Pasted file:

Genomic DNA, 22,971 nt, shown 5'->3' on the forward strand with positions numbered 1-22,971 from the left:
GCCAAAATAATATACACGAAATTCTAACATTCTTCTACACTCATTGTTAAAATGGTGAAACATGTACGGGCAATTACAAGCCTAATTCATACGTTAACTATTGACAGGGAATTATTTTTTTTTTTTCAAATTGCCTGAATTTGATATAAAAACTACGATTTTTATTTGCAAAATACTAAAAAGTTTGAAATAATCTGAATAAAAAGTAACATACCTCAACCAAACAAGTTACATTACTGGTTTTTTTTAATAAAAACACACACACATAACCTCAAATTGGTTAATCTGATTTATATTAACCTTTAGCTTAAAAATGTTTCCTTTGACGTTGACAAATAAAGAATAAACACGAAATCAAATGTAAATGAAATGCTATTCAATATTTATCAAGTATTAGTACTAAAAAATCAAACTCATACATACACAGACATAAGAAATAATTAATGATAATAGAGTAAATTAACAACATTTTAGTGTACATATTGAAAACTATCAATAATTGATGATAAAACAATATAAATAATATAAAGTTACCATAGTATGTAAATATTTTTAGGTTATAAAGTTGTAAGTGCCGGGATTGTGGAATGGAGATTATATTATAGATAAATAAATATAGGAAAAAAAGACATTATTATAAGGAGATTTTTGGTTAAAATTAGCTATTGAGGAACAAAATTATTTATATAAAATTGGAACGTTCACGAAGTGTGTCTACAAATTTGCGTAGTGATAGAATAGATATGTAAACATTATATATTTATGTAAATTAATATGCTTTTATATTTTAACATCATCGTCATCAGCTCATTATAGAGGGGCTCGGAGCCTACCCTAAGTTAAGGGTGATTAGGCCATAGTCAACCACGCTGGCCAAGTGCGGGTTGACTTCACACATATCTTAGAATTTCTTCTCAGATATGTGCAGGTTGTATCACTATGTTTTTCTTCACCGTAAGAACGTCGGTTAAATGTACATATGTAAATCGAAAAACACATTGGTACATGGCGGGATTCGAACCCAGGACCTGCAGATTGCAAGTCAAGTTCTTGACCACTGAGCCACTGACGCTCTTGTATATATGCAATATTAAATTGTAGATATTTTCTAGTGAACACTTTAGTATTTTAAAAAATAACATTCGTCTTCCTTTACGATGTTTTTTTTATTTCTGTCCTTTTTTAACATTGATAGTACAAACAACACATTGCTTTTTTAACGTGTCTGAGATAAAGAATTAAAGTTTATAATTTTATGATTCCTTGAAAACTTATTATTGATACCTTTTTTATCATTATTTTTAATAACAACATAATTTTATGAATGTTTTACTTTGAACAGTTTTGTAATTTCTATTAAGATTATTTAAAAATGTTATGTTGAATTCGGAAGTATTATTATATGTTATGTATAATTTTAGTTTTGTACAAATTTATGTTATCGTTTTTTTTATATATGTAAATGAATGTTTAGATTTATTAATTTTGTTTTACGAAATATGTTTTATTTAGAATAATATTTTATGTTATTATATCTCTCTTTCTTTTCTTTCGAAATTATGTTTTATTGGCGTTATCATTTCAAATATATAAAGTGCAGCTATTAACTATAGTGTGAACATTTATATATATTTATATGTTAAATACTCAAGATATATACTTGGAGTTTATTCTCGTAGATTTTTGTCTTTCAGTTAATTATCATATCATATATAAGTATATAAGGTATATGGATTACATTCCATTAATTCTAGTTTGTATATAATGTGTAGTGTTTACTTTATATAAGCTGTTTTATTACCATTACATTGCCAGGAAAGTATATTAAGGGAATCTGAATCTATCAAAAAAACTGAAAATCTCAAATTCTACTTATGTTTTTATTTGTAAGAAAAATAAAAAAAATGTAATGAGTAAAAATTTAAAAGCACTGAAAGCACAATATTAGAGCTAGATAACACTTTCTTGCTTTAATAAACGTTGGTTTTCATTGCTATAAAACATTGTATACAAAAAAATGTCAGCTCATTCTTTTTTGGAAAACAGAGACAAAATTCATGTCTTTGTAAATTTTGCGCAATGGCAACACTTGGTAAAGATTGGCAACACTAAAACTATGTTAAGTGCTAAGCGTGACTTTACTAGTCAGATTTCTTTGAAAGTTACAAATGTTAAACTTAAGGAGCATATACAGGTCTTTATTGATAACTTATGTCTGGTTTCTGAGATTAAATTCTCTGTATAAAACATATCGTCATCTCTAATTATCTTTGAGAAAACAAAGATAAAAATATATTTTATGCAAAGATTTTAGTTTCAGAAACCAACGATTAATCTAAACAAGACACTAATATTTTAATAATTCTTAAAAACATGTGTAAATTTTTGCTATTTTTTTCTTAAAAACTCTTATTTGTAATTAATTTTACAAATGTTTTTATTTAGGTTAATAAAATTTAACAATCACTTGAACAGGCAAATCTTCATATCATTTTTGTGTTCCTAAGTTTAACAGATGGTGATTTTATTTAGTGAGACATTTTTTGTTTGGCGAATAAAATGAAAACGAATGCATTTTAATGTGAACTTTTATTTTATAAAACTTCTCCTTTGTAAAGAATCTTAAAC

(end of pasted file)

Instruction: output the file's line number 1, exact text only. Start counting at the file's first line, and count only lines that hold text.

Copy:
Genomic DNA, 22,971 nt, shown 5'->3' on the forward strand with positions numbered 1-22,971 from the left: